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Is China the next Super-Power?

Updated on November 10, 2014

The Great Wall of China

In recent years, there has been a tremendous amount of hype about the rumor that China is becoming the next super-power. Chinese tech companies like Alibaba and Baidu have been making tremendous splashes in the financial world, while it’s rare for a day to pass that we don’t hear about Chinese investors buying up foreign real-estate, or US government bonds.
The breaking news reports about China can be deceptive, as they only show us the very tip of a much larger iceberg. So, what does the future really hold in store for this rapidly-evolving country? Will China be the next super-power, or will America maintain its super-power dominance for decades to come?
At this point, it can go both ways. Below are a list of factors which hold the key to unlocking what the future holds in store.

Beijing Street Life

Signs of China’s Future Dominance

1) China leads the world in exports.

The best statistic China has going for it is its exporting power. With over $2.2 trillion of exported goods per year, China has become the world’s top exporter, even surpassing the United States. You can bet that the money flowing into China from abroad will be put to good use.

2) China has been investing heavily in education.

When considering education in China, we are also forced to touch on the issue of Communism. Since 1981, China’s one-party Communist government has implemented the “one-child” policy. Parents that have more than one child are subject to a heavy fine. This is part of an attempt by the government to minimize population growth.

In terms of education, the “one-child” policy means a whole lot more pressure on the only child of the majority of households. To sustain its economic growth, and rapid urbanization, China is now struggling to develop a national educational system which can produce experts of the modern-day industries, like business, technology, and manufacturing.

Chinese Society

3) China has been signing big contracts with Russia.

Shunning America, Russia and China recently signed 38 accords together, sealing their blooming relationship in a variety of industries. Among the agreement is that China will provide Russia with secrets from its advanced technologies sector, while Russia will provide China with oil and gas for years to come.

4) Chinese police have been raiding American warehouses.

The international power play for wealth and influence is a continuing story. This past June, the Chinese government accused Apple, Google, Facebook, Microsoft, Cisco System, and Yahoo of helping the US government steal Chinese state secrets. The offices of several large American tech companies, including Microsoft, were then raided by Chinese officials.

New York Skyline

Signs of America’s Continuing Dominance

1) China’s population is aging rapidly.

Back in the 1980’s, only 5 percent of the Chinese population was over 65. Today, 9%, or 123 million people, are over 65 in China. Looking into the future, analysts say that the one-child policy, as well as rapid improvements in medicine, could mean that, by 2050, China’s senior citizens could make up a quarter of the population. While the aged can offer wise advice, and are still very much consuming goods, vast retirement usually means less people producing goods, thereby indicating slower economic growth as a whole.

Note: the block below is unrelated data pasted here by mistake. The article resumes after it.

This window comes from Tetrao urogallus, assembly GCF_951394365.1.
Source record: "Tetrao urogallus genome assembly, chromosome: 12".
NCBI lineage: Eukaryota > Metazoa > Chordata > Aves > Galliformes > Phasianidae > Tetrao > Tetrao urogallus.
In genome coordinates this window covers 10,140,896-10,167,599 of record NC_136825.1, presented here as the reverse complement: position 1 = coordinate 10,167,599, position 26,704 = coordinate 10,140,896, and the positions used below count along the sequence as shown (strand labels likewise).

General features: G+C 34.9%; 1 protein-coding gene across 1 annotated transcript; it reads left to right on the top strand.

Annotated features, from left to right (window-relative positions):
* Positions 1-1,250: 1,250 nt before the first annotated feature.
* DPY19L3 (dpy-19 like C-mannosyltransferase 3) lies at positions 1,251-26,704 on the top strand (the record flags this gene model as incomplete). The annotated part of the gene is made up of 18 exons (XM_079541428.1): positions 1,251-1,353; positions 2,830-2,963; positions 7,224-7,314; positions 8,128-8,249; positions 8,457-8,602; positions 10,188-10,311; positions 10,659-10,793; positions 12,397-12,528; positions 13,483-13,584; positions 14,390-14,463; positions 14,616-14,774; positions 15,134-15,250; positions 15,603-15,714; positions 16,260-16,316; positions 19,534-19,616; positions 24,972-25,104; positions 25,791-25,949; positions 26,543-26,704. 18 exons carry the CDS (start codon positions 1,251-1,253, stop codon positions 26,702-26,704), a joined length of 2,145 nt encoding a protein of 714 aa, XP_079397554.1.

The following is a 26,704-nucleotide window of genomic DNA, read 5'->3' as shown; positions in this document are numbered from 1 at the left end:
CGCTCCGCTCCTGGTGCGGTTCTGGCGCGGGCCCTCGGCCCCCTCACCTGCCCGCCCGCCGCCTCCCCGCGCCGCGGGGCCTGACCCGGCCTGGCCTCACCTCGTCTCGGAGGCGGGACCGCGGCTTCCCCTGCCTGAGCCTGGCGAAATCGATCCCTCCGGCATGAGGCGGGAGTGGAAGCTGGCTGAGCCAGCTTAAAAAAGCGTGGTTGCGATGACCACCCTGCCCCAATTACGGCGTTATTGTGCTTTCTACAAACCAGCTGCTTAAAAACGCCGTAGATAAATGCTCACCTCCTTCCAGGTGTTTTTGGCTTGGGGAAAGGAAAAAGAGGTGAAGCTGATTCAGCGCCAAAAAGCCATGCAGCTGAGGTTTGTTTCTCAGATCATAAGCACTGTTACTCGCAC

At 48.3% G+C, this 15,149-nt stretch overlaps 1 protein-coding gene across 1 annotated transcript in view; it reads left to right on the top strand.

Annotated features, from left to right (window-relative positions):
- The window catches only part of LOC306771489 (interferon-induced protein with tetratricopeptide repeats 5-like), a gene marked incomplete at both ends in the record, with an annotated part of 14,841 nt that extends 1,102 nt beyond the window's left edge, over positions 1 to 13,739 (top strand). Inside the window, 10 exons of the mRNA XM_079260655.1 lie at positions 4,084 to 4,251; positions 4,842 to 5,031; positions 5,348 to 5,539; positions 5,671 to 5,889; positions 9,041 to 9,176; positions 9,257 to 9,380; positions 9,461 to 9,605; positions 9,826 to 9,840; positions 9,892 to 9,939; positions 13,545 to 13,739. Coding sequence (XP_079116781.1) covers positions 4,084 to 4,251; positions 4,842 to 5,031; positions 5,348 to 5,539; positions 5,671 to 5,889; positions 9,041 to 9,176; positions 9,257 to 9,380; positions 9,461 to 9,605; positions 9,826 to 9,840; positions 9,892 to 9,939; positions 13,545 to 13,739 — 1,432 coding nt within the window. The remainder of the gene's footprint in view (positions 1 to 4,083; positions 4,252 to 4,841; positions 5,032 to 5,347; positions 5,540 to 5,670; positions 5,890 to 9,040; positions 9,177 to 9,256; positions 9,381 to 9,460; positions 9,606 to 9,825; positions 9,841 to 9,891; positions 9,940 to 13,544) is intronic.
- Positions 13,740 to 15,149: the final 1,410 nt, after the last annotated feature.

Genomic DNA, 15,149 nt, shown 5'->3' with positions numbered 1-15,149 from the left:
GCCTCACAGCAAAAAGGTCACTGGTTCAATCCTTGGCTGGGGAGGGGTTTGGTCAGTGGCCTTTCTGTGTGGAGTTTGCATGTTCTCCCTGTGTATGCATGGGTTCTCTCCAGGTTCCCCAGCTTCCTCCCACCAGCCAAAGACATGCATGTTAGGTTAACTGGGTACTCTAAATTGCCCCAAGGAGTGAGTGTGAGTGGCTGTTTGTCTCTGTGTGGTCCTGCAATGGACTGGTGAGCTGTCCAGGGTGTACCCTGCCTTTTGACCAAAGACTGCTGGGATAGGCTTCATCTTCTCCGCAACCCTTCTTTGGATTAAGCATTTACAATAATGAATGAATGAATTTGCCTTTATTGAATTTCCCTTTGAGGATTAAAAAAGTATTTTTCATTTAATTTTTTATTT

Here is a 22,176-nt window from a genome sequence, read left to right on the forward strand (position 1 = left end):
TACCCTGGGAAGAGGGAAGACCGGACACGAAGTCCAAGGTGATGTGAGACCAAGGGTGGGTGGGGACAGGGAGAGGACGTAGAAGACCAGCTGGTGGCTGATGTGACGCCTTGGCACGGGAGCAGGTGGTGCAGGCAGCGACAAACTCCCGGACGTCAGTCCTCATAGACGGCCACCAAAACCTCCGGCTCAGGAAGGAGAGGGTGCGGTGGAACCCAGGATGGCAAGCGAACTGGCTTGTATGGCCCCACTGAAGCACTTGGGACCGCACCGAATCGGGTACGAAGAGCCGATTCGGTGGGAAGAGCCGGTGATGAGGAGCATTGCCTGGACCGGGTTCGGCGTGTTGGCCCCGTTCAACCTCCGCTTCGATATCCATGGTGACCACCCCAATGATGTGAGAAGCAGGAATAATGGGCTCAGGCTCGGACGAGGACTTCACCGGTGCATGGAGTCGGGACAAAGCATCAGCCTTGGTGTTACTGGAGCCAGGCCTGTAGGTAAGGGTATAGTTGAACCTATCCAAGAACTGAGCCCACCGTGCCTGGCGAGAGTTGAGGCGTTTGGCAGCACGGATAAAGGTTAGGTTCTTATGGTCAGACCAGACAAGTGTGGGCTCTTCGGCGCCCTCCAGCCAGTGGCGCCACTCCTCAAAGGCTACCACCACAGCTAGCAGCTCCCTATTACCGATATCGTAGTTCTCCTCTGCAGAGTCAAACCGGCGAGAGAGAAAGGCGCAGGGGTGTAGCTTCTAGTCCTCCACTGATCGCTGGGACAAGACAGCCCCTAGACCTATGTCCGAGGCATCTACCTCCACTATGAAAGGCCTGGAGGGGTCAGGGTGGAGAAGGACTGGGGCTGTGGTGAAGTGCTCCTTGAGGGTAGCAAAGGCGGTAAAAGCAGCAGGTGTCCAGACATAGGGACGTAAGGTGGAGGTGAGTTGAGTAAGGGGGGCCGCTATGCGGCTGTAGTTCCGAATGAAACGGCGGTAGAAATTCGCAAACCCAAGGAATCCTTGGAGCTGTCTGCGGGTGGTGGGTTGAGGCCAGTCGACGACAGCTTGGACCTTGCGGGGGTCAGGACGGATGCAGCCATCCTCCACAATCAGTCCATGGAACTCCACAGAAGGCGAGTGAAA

2) China’s military is much smaller than America’s.

The US defense budget for 2014 was $612 billion. That budget is greater than the sum total of the world’s ten next-biggest armies combined (i.e. Russia + China + India+...). A powerful military has been an important feature of history’s super-powers, dating back to the Roman Empire, and earlier. Military power can buy a nation friends to meet both security and economic goals.

Meanwhile, China spends between $80 billion to $150 billion a year on defense, depends who you ask.

3) China’s GDP is half the size of America’s.

The latest data reveals that the GDP of the United States is still about double that of China’s. That means that the total value of goods and services within America still greatly exceeds that of China. With a higher quality of life for its citizens, and greater economic opportunity, in this respect, America is still on top.

4) China’s huge population could be its greatest strength or its greatest weakness.

One of the modern economists famous for bringing China’s rising global power to light is Jim O’Neil, a top analyst of Goldman Sachs. O’Neil asserts that given China’s large population (over 1 billion, of the earth’s 7.1 billion inhabitants, live in China), and the rapid industrialization of its cities, China could be set to overcome America as the super-power within the next 30 years.

Then again, if China's population doesn't become part of the work force, and the government fails to adapt to global changes adequately, that huge population could turn into its greatest weakness rather than its greatest strength.

Jim O’Neil’s Speech

As China continues to industrialize its cities and make new alliances with powerful nations across the world, we have concluded that it surely has the potential to surpass America, and become the next super-power.

While taking into account the above information, it is important to note that fresh economic indicators are constantly being released to the public. Tomorrow’s newspaper may just add another twist to the story.

Chinatown in San Francisco


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    • Iris Draak profile image

      Cristen Iris 

      3 years ago from Boise, Idaho

      The aging Chinese population is particularly interesting. It will be interesting to see how that plays out.


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